The discussion on the Steve Le Fevre BBC Radio Bristol Breakfast Show can be heard via iPlayer for another seven days HERE. The piece starts from 1:49.20 in.
In May 1915 Fred Brown enlisted as a private soldier in the 18th Battalion Royal Fusiliers at the age of 17 years, 10 months. After training at Clipstone Camp, Nottinghamshire and Tidworth Camp the Battalion sailed for France in November 1915 as part of 98th Brigade, 33rd Division, soon transferring to 19th Brigade in the same Division. After a short time the Battalion entered trenches near Festubert north of the La Bassée Canal.
Following a hard winter spent in and out of the trenches and in hope of a six week break away from the front in Rouen Fred volunteered for a course of engineering. Sadly for Fred and his fellow volunteers the course was far from what was envisaged – they were now temporarily attached for fatigue duties to 251 Tunnelling Company, Royal Engineers, billeted in nearby Béthune. Their role was to acts as ‘beasts of burden’, working underground removing spoil excavated from the face by more experienced miners. After a few weeks Fred applied for a transfer and was accepted into the Royal Engineers as 256302, Sapper Fred Brown. He served with 251 Tunnelling Company for the remainder of the war. Toward the end of his life Fred recorded his wartime experiences in typed form and by tape recorder. These were left with his second wife’s family who have been kind enough to pass them on to me. My thanks to Mary Burgess for her kindness. The photographs used in the Audioboo links are of a dapper looking Fred in later life. The recordings are not brilliant quality, being taken from old D90 cassette tapes. Over the next few weeks I will post as many of Fred’s audio recordings as possible.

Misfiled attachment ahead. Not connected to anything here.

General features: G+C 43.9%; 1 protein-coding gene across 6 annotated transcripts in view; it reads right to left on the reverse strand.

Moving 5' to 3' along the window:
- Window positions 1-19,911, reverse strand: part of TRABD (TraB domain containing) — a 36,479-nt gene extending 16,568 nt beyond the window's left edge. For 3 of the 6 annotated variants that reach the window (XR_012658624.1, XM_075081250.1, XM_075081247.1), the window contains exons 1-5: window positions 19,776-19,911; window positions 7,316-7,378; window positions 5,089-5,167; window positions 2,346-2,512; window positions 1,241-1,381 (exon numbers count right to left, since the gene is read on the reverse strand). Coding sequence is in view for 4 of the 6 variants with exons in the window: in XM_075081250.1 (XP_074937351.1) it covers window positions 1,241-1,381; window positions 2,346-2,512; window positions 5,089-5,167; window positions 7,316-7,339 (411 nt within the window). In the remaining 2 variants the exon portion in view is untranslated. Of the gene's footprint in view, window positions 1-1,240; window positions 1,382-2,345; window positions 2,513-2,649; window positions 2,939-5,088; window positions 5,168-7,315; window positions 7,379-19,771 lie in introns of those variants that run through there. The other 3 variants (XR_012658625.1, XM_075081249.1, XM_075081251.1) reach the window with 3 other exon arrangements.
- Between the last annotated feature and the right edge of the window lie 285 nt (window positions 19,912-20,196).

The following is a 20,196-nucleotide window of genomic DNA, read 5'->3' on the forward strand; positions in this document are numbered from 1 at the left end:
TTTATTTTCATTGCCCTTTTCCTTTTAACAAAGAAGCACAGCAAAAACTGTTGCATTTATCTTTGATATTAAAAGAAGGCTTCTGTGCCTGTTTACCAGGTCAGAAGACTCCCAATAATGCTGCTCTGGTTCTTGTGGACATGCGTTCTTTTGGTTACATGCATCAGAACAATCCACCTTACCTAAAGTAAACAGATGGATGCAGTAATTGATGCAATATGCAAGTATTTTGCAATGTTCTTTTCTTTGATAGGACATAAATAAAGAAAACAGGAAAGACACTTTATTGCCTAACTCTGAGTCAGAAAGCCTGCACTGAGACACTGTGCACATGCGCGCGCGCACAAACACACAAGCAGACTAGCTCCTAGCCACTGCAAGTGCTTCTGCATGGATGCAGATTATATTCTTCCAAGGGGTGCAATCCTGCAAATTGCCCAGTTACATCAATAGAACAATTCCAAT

1. Hear Fred describe the start of a typical working shift on the Western Front as he moves from Béthune to Cuinchy
2. Hear Fred describe the descent into 251TC’s labyrinthine tunnels at Cuinchy and how the work of spoil removal took place underground
3. Fred describes his shift in a lone listening post spent listening for the sound of German miners
Recommended reading on military mining and the underground war
- Beneath Flanders Fields: The Tunnellers War 1914-1918 by Peter Barton, Peter Doyle & Johan Vandewalle
It has been another busy year on the battlefields. The year started with the BBC’s broadcast of Sebastian Faulks’ WW1 novel, Birdsong which acted as a catalyst for generating people’s interest in tunnelling and underground warfare. Back in June 2011, prior to filming we had taken actors, Eddie Redmayne and Joseph Mawle underground at La Boisselle to show them the real environment of a WW1 tunneller. Most of the year has been spent in organising and running our current archaeological project at La Boisselle. In total we worked five weeks on site, ranging from a few days in March to an entire fortnight of work in May and October. Details of the work can be found on http://www.laboisselleproject.com/ and our BBC Four documentary will be broadcast sometime in January. A personal highlight was our time filming underground in October. Descending a 50ft shaft down to the labyrinthine galleries at the 80ft level and exploring 700ft of tunnels, the first people to do so in over 96 years, was an incredible privilege and one which I will certainly never forget.
We opened the site from 30 June – 2 July, welcoming over a thousand visitors who were on the Somme for the 1 July commemorations. In the past I had always kept away from the Somme for this period and so had not experienced the crowds but found it hugely satisfying to see the public reaction. Best of all was the opportunity to fly over the battlefield in a friend’s helicopter which was infinitely safer than the microlight I had been up in during May’s dig!